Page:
The Swedish pension fund, AP2, has zero-tolerance for forced labor, but does not require investees to practice zero-fee recruitment. It does not include human rights or labor issues in pre-investment screenings, but addresses such risks with investees through ongoing dialogue. 

Korea’s biggest pension fund did not reply to requests for comment. 

Some of the world’s biggest private investors, including BlackRock, Vanguard and Dimensional, also own shares in both Taiwanese manufacturers Giant Manufacturing and L&K Engineering, while JP Morgan, BNP Paribas, HSBC, Schroder, Hermes, and the Royal Bank of Canada hold Giant shares, too.

Western national and municipal authorities are sometimes also profiting by forced labor through public procurement, such as when public healthcare systems in the United States, Canada, England, Germany, and more were linked to such risks at Asian suppliers following our work in 201921.

Who is Holding Whom to Account?

While recruitment-fee related forced labor risks are flying under the radar among Taiwanese authorities’ contractors, partners, and investees, momentum might arise from diplomatic efforts resulting in the 2023 trade agreement between Taiwan and the United States. As part of the deal, both parties commit “to eliminate the charging of recruitment fees and related costs to migrant workers.”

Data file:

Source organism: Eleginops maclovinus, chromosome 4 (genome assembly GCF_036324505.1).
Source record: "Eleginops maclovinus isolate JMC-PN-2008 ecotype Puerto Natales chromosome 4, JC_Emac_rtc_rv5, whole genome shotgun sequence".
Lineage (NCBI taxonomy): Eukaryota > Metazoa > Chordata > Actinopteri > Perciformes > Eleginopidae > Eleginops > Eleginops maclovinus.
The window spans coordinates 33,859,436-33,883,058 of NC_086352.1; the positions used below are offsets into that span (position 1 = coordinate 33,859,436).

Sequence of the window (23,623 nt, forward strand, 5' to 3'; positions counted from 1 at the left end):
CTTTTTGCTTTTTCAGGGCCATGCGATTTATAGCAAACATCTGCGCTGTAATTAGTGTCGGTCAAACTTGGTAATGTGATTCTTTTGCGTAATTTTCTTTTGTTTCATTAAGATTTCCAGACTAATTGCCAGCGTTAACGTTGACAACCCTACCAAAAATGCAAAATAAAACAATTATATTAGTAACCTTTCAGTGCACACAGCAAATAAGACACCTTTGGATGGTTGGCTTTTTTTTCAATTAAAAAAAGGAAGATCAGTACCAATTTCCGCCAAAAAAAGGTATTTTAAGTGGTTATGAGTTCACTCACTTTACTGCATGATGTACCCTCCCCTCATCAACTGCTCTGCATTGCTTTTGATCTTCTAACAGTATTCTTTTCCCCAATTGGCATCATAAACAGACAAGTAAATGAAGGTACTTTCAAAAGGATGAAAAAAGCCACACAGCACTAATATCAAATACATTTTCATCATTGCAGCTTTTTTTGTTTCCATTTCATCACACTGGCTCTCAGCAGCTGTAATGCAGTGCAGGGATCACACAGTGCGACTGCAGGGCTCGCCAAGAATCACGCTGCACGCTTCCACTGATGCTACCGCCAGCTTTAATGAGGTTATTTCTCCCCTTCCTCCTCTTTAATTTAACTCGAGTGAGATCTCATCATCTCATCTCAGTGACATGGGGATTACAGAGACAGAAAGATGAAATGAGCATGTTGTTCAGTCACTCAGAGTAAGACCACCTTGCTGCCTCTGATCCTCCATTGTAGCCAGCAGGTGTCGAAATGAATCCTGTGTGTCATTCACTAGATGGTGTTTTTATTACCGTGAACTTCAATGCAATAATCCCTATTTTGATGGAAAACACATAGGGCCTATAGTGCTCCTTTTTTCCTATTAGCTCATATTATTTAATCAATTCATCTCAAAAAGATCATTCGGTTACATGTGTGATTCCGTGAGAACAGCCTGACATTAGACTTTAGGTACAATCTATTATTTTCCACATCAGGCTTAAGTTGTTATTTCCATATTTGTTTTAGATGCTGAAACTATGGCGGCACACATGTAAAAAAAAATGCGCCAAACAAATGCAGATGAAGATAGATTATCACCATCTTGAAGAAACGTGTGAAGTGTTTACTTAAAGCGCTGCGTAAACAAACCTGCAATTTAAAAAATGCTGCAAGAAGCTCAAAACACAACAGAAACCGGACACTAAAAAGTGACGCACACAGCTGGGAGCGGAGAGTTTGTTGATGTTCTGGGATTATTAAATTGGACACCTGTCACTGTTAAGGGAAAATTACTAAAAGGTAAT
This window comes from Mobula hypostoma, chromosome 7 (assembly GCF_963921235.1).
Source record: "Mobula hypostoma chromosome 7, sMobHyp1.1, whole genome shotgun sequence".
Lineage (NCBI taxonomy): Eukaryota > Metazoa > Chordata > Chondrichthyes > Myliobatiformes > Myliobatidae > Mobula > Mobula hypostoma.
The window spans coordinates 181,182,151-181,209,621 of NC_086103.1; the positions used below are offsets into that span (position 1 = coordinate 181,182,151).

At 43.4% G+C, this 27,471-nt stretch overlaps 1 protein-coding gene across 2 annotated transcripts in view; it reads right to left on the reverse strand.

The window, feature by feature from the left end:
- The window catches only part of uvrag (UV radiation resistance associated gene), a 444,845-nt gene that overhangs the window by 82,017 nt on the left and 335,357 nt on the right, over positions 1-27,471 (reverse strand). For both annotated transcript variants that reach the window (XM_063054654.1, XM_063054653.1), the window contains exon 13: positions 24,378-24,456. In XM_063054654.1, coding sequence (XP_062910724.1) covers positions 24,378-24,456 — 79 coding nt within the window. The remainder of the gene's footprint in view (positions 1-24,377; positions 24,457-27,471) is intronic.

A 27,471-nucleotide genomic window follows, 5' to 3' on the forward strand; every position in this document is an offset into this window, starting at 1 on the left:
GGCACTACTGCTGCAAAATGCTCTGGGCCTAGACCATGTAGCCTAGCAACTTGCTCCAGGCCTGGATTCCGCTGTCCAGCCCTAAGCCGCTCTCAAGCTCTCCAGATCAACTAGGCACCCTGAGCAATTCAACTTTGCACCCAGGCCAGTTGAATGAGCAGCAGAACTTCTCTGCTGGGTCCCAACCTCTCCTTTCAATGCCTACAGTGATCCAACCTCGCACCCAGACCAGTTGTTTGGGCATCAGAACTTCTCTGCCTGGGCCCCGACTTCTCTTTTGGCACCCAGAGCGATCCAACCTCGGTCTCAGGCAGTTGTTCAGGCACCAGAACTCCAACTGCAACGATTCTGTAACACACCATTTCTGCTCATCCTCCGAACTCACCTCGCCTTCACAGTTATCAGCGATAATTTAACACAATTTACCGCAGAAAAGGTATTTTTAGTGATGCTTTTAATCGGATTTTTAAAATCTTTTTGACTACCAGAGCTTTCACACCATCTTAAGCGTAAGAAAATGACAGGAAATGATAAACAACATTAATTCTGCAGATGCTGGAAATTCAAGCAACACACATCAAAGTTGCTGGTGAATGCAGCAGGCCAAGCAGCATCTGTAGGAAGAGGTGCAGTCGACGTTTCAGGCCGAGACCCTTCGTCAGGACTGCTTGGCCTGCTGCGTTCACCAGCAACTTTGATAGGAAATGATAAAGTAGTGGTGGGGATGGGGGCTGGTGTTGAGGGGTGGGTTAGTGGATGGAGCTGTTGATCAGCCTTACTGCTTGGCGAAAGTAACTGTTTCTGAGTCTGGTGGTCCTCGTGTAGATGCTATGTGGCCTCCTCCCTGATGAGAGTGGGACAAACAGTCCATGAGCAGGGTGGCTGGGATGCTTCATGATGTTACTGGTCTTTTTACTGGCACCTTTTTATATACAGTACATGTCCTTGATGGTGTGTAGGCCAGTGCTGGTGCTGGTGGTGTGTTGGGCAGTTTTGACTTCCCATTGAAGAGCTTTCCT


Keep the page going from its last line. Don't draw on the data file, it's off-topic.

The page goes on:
How the agreement plays out in practice remains to be seen with a new Taiwanese government having been just sworn in. Taiwan’s migrant workforce was an almost completely unaddressed topic throughout the election earlier this year, and the island’s influential manpower industry might sit tight on the estimated $484 million service fees pocketed annually from migrants.